And if you don’t understand what truly matters, you might miss things you didn’t even realize were there. Those level-gated doors in The Surge are a pretty bad break with Souls design, which is built entirely around “soft gating.” In Souls, doors open once you can overcome some challenge, spend some resource, or make some difficult choice. If you can beat the Dancer of the Boreal Valley, or drop 20,000 souls on the Crest of Artorias, the game will let you move forward. It doesn’t care how you accomplish that, or how inherently powerful your character is.

You could ditch that in a soulslike; Hollow Knight puts a different twist on it with its metroidvania world where new paths are opened up by unlocking new abilities, but those abilities are still unlocked by beating boss fights. But The Surge uses inelegant constraints to stop players from stumbling into content their characters weren’t prepared for, instead of letting the difficulty of that content guide players away from those areas.

Of course, in Dark Souls itself, that didn’t always deter players; plenty of people didn’t notice the difference between the hollows guarding the path to Undead Burg (the critical path of the game), and the skeletons guarding the path to the Catacombs (a late-game area that can be accessed earlier, as an optional challenge for experienced players). But critical parts of The Surge feel so pointlessly, punishingly difficult that it’s hard to imagine a world where that kind of structure, which requires a strong challenge next to a normal one, even works.


This is what I hope to see in 2018: The first-person exploration game as a soulslike, the isometric RPG as a soulslike, the dating sim as a soulslike.

This difficulty problem illustrates another point: If you don’t understand what truly matters, you might latch onto something that is beside the point. Hollow Knight is a challenging game, and I had to retry some boss fights a few times to get through them. But both The Surge and Nioh feel like they’re trying to one-up each other in terms of difficulty. And while the combat in Nioh is good, and in The Surge it’s passable, they don’t quite rise up to the delight that is Dark Souls.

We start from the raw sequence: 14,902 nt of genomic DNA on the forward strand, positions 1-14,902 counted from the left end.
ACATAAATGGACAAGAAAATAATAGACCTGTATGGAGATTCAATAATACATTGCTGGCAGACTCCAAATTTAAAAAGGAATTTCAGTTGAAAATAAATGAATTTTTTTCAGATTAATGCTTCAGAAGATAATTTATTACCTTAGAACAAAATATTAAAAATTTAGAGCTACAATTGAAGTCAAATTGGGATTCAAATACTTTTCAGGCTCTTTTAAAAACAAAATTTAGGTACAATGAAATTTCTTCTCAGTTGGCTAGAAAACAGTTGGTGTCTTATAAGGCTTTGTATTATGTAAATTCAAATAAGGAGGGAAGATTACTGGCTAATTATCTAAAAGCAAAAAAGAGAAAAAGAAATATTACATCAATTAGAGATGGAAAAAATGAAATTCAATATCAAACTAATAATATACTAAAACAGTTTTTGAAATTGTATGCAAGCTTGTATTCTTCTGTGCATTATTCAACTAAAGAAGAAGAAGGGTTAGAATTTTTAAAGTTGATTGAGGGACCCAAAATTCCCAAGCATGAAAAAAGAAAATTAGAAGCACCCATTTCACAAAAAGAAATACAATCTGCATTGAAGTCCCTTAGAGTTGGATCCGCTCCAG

Those games don’t feel like they’re making it worth your time to replay the same section again and again until you get it right. If I’m going to play through a small section of a level over and over again, it better be a damn good level. Instead of calibrating their difficulty to what is reasonable for their game, and what will achieve the tone they want to achieve, those games are just really hard because Dark Souls was “really hard.”

Hollow Knight is much smarter about how it deploys difficulty, including hard sections as optional side paths or at momentous points in the story. But it’s using challenge as a tool, while too many games treat it as a fetish or as a requirement to meet marketing expectations.

I hope Hollow Knight really does what Spelunky did, and we see the soulslike grow into a flexible, vibrant genre. This is what I hope to see in 2018: The first-person exploration game as a soulslike, the isometric RPG as a soulslike, the dating sim as a soulslike. I don’t want new iterations on Undead Burg or Anor Londo; I don’t want new variants on the claymore or the dark knight halberd. I want new colors and textures to put on that feeling of melancholy and small hope that Souls is, and Hollow Knight points the way.

Follow Bruno Dias on Twitter

Have thoughts? Swing by Waypoint’s forums to share them!